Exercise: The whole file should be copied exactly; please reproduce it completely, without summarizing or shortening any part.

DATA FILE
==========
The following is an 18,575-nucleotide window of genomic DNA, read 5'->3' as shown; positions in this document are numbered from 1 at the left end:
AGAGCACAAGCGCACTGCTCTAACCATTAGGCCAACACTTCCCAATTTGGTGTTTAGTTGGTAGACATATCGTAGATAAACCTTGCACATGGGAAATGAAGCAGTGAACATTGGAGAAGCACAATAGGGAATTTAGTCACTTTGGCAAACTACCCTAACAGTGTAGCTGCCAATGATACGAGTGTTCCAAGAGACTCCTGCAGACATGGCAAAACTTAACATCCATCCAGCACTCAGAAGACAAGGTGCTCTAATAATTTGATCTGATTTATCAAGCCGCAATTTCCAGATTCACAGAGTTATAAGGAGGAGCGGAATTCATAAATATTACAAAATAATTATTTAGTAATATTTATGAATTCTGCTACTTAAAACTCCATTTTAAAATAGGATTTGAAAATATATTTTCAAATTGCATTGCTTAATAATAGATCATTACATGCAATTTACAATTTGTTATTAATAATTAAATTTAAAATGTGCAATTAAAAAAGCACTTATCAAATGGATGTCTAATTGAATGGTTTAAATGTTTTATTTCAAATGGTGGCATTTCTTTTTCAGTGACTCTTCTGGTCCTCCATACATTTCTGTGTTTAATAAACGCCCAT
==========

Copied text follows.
The following is an 18,575-nucleotide window of genomic DNA, read 5'->3' as shown; positions in this document are numbered from 1 at the left end:
AGAGCACAAGCGCACTGCTCTAACCATTAGGCCAACACTTCCCAATTTGGTGTTTAGTTGGTAGACATATCGTAGATAAACCTTGCACATGGGAAATGAAGCAGTGAACATTGGAGAAGCACAATAGGGAATTTAGTCACTTTGGCAAACTACCCTAACAGTGTAGCTGCCAATGATACGAGTGTTCCAAGAGACTCCTGCAGACATGGCAAAACTTAACATCCATCCAGCACTCAGAAGACAAGGTGCTCTAATAATTTGATCTGATTTATCAAGCCGCAATTTCCAGATTCACAGAGTTATAAGGAGGAGCGGAATTCATAAATATTACAAAATAATTATTTAGTAATATTTATGAATTCTGCTACTTAAAACTCCATTTTAAAATAGGATTTGAAAATATATTTTCAAATTGCATTGCTTAATAATAGATCATTACATGCAATTTACAATTTGTTATTAATAATTAAATTTAAAATGTGCAATTAAAAAAGCACTTATCAAATGGATGTCTAATTGAATGGTTTAAATGTTTTATTTCAAATGGTGGCATTTCTTTTTCAGTGACTCTTCTGGTCCTCCATACATTTCTGTGTTTAATAAACGCCCAT